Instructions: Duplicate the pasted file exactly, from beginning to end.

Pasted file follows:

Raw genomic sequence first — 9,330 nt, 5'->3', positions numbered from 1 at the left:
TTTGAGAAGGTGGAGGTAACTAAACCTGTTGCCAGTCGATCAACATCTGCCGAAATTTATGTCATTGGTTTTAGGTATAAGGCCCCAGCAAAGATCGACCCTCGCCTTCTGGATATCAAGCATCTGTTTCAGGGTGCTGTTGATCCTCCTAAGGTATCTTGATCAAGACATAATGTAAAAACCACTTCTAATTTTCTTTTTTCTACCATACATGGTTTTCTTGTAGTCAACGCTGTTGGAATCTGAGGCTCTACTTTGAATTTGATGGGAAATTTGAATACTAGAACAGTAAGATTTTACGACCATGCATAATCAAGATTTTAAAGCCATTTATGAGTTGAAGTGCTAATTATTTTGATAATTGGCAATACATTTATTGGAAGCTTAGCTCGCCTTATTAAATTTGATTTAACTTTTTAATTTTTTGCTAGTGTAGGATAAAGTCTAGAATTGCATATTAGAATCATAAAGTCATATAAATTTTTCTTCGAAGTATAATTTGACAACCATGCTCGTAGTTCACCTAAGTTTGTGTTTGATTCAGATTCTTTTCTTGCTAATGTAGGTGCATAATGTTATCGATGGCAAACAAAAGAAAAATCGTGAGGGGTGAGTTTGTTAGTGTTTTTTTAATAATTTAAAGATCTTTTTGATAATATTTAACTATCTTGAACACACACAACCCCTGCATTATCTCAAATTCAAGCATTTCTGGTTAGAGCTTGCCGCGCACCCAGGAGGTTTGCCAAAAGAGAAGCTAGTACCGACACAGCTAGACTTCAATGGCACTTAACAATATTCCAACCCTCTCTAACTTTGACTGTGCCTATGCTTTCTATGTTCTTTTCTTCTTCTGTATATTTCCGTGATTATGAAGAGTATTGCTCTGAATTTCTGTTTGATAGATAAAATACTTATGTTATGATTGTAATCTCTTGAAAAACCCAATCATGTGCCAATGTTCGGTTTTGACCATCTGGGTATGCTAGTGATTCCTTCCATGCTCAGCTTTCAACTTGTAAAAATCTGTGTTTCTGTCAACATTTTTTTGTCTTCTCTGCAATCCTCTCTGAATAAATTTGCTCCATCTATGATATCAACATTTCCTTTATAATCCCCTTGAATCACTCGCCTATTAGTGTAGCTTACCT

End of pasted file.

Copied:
Raw genomic sequence first — 9,330 nt, 5'->3', positions numbered from 1 at the left:
TTTGAGAAGGTGGAGGTAACTAAACCTGTTGCCAGTCGATCAACATCTGCCGAAATTTATGTCATTGGTTTTAGGTATAAGGCCCCAGCAAAGATCGACCCTCGCCTTCTGGATATCAAGCATCTGTTTCAGGGTGCTGTTGATCCTCCTAAGGTATCTTGATCAAGACATAATGTAAAAACCACTTCTAATTTTCTTTTTTCTACCATACATGGTTTTCTTGTAGTCAACGCTGTTGGAATCTGAGGCTCTACTTTGAATTTGATGGGAAATTTGAATACTAGAACAGTAAGATTTTACGACCATGCATAATCAAGATTTTAAAGCCATTTATGAGTTGAAGTGCTAATTATTTTGATAATTGGCAATACATTTATTGGAAGCTTAGCTCGCCTTATTAAATTTGATTTAACTTTTTAATTTTTTGCTAGTGTAGGATAAAGTCTAGAATTGCATATTAGAATCATAAAGTCATATAAATTTTTCTTCGAAGTATAATTTGACAACCATGCTCGTAGTTCACCTAAGTTTGTGTTTGATTCAGATTCTTTTCTTGCTAATGTAGGTGCATAATGTTATCGATGGCAAACAAAAGAAAAATCGTGAGGGGTGAGTTTGTTAGTGTTTTTTTAATAATTTAAAGATCTTTTTGATAATATTTAACTATCTTGAACACACACAACCCCTGCATTATCTCAAATTCAAGCATTTCTGGTTAGAGCTTGCCGCGCACCCAGGAGGTTTGCCAAAAGAGAAGCTAGTACCGACACAGCTAGACTTCAATGGCACTTAACAATATTCCAACCCTCTCTAACTTTGACTGTGCCTATGCTTTCTATGTTCTTTTCTTCTTCTGTATATTTCCGTGATTATGAAGAGTATTGCTCTGAATTTCTGTTTGATAGATAAAATACTTATGTTATGATTGTAATCTCTTGAAAAACCCAATCATGTGCCAATGTTCGGTTTTGACCATCTGGGTATGCTAGTGATTCCTTCCATGCTCAGCTTTCAACTTGTAAAAATCTGTGTTTCTGTCAACATTTTTTTGTCTTCTCTGCAATCCTCTCTGAATAAATTTGCTCCATCTATGATATCAACATTTCCTTTATAATCCCCTTGAATCACTCGCCTATTAGTGTAGCTTACCT